Even during his lifetime, Ernst Krenek, who left behind an oeuvre of more than 240 operas when he died at the age of 91, held quite an extreme position in music history. Because of his great versatility, critics in Europe often spoke of him as constantly changing his “style of composing,” tacitly implying that a creative life must be stylistically uniform. In the United States, however, he was deemed the “one-man history of twentieth-century music,” a unique and nearly unbelievable fact Krenek lived up to through his creation of work that spans more than seven decades of the twentieth century, from the end of the 1910s until the end of the 1980s. When taken seriously, this bon mot does not refer to the temporal concordance of his works or his participation in the latest developments in music throughout his life; it rather points to his role as a twentieth-century contemporary.
In the early 1920s, when Krenek’s chamber music first became well known through his participation in the avant-garde music festivals in Donaueschingen and Salzburg, he was seen as a representative of “new” music—a form of music that responded to the reshaping of society after 1918 and to the accelerated developments in technology by counteracting the high expectations of art with humor and timeliness. A typical example of this attitude is the genre of the Zeitoper or contemporary opera, which Krenek also worked with. Yet, even then Krenek did not follow a specific pattern in working on his compositions: shortly before his contemporary opera Jonny spielt auf became a smash-hit, his expressionistic opera Orpheus und Eurydike, based on a play by Kokoschka premiered, and even prior to this (many years before Brecht’s attempt) Krenek had already written an “epic” music-theater piece, Zwingburg (1922).
Because Krenek was not one of Schönberg’s Viennese students and was almost an entire generation younger than Berg and Webern, it was not until 1930 that he first approached dodecaphony out of compositional necessity, but also out of an aesthetic understanding. The agreement of his musical ideas with intellectual analysis became one of the trademarks of Krenek’s work. (This agreement also had a political component in his first work using the twelve-tone technique, the “musical drama” Karl V, which had already been banned in Austria in 1934; it was the reason its premiere at the Vienna State Opera was prevented, and eventually also led to Krenek’s exile to the USA in 1938.) In the 1950s, Krenek’s contacts to the younger European avant-garde music scene encouraged him to begin composing electronic music, the serial arrangement of musical material and its counterpart, random operations. It was not simply his fascination with certain pieces works of this kind that utilized these techniques that sparked his interest but again, because he wanted to fundamentally explore these new possibilities both intellectually and artistically it was also the new intellectual and artistic possibilities that could be explored through them.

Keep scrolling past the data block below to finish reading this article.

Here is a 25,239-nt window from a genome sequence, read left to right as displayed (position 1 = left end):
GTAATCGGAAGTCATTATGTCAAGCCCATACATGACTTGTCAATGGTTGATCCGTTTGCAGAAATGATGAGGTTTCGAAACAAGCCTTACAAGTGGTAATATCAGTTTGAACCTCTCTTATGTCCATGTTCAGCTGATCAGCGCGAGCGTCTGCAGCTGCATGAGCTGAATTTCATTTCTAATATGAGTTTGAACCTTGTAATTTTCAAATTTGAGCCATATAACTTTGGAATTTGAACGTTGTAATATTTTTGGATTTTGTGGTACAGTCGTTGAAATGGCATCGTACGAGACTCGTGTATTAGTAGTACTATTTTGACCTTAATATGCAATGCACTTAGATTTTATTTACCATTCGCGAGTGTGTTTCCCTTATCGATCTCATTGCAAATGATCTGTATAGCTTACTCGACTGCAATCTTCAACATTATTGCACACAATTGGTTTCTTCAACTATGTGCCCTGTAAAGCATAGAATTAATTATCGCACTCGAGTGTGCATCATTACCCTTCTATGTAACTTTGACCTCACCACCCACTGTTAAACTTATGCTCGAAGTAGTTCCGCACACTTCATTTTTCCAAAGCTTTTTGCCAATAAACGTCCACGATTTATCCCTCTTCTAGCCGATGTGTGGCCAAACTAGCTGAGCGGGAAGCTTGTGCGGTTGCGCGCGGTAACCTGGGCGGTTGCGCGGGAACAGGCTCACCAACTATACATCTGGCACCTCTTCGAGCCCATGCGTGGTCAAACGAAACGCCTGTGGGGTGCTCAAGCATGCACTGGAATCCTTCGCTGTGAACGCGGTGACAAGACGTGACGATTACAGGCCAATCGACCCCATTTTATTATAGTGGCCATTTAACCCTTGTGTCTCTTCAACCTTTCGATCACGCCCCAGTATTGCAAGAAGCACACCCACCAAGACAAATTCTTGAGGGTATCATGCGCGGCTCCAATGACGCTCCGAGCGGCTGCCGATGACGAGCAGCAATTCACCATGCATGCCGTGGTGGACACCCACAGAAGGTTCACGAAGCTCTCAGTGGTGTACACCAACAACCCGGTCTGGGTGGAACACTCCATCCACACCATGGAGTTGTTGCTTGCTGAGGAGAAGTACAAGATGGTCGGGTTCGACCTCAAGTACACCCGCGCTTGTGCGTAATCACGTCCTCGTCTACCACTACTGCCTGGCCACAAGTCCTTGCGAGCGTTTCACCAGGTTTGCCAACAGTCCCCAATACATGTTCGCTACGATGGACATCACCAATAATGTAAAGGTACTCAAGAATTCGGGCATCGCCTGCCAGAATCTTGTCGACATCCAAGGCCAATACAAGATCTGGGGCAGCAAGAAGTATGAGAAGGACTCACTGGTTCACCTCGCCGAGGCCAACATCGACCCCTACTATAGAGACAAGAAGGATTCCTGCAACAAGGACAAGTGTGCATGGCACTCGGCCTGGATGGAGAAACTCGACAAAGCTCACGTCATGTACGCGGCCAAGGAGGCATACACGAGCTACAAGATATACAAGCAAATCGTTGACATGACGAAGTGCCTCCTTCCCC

Back in the early 1940s in the USA, he had already begun to experiment with sequence rotation in his Third Piano Sonata (which later became one of Glenn Gould’s favorite pieces) and the great a capella work Lamentatio Jeremiae Prophetae—in doing so, he did not seek to push the dodecaphony further in the direction of serialism, but instead to create a bridge to modal music. Significantly, his interest in linking this to history arose in the early years of exile, a time when Krenek feared that his loss of Europe could lead to a loss of history altogether. This played an audible role in his later works as well. During this phase, there are two particularly remarkable elements: the juxtaposition of phrasal techniques and historical elements (with quotations or allusions, also to some of his earlier works) and the breaking up of the work’s continuity into fragments. The one insured his compositions a place within (his own) history, while the other enabled him to reflect on them as irrevocably fragmented—giving him the ability to express his refusal to downplay the specific break in history, one of the most incisive experiences that the twentieth century inflicted upon its contemporaries.
Claudia Maurer Zenck
Chairwoman of the Ernst Krenek Artistic and Academic Advisory Board
Professor for The History of Music at the University of Hamburg
Author of several books on Ernst Krenek